Discussion:
Roland D-50 "Filter"
(too old to reply)
Alen Koebel
2010-01-27 18:21:03 UTC
Permalink
Re-posting - forgot the subject line!

-----------------------------------

My first post here. Be gentle. ;-)

I'm trying to find out how the D-50 (and D-550, D-10,
D-110, D-20 & MT32) simulates a resonant filter. I say
"simulates" not "models" because I doubt there is an
actual discretized model of a filter in the synth
engine. The evidence for this is (a) the fact that
samples (short though they were) cannot be processed
by the "filter" - it "processes" only pulse and saw-
tooth waveforms, (b) a block diagram in the D-50 manual
seen here http://homepage.mac.com/synth_seal/html/d110.html
shows pulse-width controlled waveforms being created,
then processed ("filtered") in some way to add resonance,
then multiplied (ring modulated) by a synchronous sine
wave to get a sawtooth-like waveform. The "filter" block
is where the magic happens. "Magic" is a relative term -
the filter sounds real enough to my ears (I have a D-10)
but doesn't have the silky-smooth quality we associate
with a well-modeled filter.

I've searched the music-dsp archives, as well as the
synth-diy archives and the electro-music.com forums,
but came up dry. General Iternet searches came up with
only one idea but I admit I don't fully understand the
description:

http://www.kvraudio.com/forum/viewtopic.php?p=3747093

Any pointers or ideas? Maybe the above idea is spot on
and I'm just not understanding it, so any help in that
direction would be appreciated too.
Andy Farnell
2010-01-27 20:40:17 UTC
Permalink
Roland advertised the D-series as using "Linear Arithmetic"
synthesis. To my knowledge this is an implementation of the
waveshaping methods. So what you hear as a filter is in fact
a sophisticated form of distortion.

On Wed, 27 Jan 2010 10:21:03 -0800 (PST)
Post by Alen Koebel
Re-posting - forgot the subject line!
-----------------------------------
My first post here. Be gentle. ;-)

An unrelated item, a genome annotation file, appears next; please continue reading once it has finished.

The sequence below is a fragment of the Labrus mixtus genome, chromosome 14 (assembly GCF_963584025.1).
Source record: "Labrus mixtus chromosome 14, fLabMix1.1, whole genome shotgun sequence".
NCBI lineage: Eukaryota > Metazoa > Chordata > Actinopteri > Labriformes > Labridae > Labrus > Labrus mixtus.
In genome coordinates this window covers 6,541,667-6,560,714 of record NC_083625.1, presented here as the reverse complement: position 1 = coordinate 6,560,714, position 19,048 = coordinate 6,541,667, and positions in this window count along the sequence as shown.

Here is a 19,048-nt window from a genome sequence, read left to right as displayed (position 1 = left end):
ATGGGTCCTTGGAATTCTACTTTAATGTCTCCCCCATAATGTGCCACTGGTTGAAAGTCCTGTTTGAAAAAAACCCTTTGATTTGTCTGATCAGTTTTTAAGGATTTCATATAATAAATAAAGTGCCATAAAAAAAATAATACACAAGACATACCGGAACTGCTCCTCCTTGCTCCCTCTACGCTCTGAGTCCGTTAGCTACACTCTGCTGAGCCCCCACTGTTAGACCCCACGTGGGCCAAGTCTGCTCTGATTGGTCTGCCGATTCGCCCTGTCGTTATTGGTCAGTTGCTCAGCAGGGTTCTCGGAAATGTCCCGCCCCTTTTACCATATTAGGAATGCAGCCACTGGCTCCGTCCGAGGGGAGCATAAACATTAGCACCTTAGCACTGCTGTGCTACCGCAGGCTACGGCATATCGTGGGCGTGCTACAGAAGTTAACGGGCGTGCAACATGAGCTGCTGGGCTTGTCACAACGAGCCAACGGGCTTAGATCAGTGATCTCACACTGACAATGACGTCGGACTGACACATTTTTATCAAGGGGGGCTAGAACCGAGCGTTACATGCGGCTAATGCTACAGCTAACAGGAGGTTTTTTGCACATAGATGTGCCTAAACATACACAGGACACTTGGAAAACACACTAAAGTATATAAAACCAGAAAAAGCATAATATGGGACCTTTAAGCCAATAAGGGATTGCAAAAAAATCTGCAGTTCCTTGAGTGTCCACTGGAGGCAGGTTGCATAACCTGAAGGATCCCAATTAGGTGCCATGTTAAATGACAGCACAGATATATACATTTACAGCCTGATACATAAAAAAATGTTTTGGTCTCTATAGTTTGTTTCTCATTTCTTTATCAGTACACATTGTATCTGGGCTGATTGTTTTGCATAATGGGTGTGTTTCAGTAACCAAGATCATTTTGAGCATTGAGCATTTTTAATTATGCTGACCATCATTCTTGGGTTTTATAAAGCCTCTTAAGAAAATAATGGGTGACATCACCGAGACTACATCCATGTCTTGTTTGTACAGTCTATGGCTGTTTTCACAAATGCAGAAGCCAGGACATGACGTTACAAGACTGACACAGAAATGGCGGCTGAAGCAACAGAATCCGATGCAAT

I'm trying to find out how the D-50 (and D-550, D-10,
D-110, D-20 & MT32) simulates a resonant filter. I say
"simulates" not "models" because I doubt there is an
actual discretized model of a filter in the synth
engine. The evidence for this is (a) the fact that
samples (short though they were) cannot be processed
by the "filter" - it "processes" only pulse and saw-
tooth waveforms, (b) a block diagram in the D-50 manual
seen here http://homepage.mac.com/synth_seal/html/d110.html
shows pulse-width controlled waveforms being created,
then processed ("filtered") in some way to add resonance,
then multiplied (ring modulated) by a synchronous sine
wave to get a sawtooth-like waveform. The "filter" block
is where the magic happens. "Magic" is a relative term -
the filter sounds real enough to my ears (I have a D-10)
but doesn't have the silky-smooth quality we associate
with a well-modeled filter.
I've searched the music-dsp archives, as well as the
synth-diy archives and the electro-music.com forums,
but came up dry. General Iternet searches came up with
only one idea but I admit I don't fully understand the
http://www.kvraudio.com/forum/viewtopic.php?p=3747093
Any pointers or ideas? Maybe the above idea is spot on
and I'm just not understanding it, so any help in that
direction would be appreciated too.
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sdiedrichsen
2010-01-28 09:36:37 UTC
Permalink
This is a challenging statement. I work in this field for a pretty long time. But it never occured to me, that a waveshaping applied to a rectangular wave resulted in a totally different wave than a scaled version of a rectangular version. No wonder, considering that a rectangular wave has just two values (not looking at anti-aliasing efforts), which gives you just a set ot 2 other values after waveshaping. ;-)
Actually, the Roland Filter can be anything.
Theory #1: It's a true resonating filter, maybe a digital state variable filter.
Theory #2: The rectangular generator is a variation of the BLIT-concept. Instead of firing a set of sinc-impulses into a summer it uses impulse reponses of a resonant filter with subsequent integration. Such a table could grow quite big, since you have a 4D array (resonance, cutoff, sub-sample fraction, index), but it would explain the inconsistent sound of the D-50, especially in the low-end, due to shortened IRs.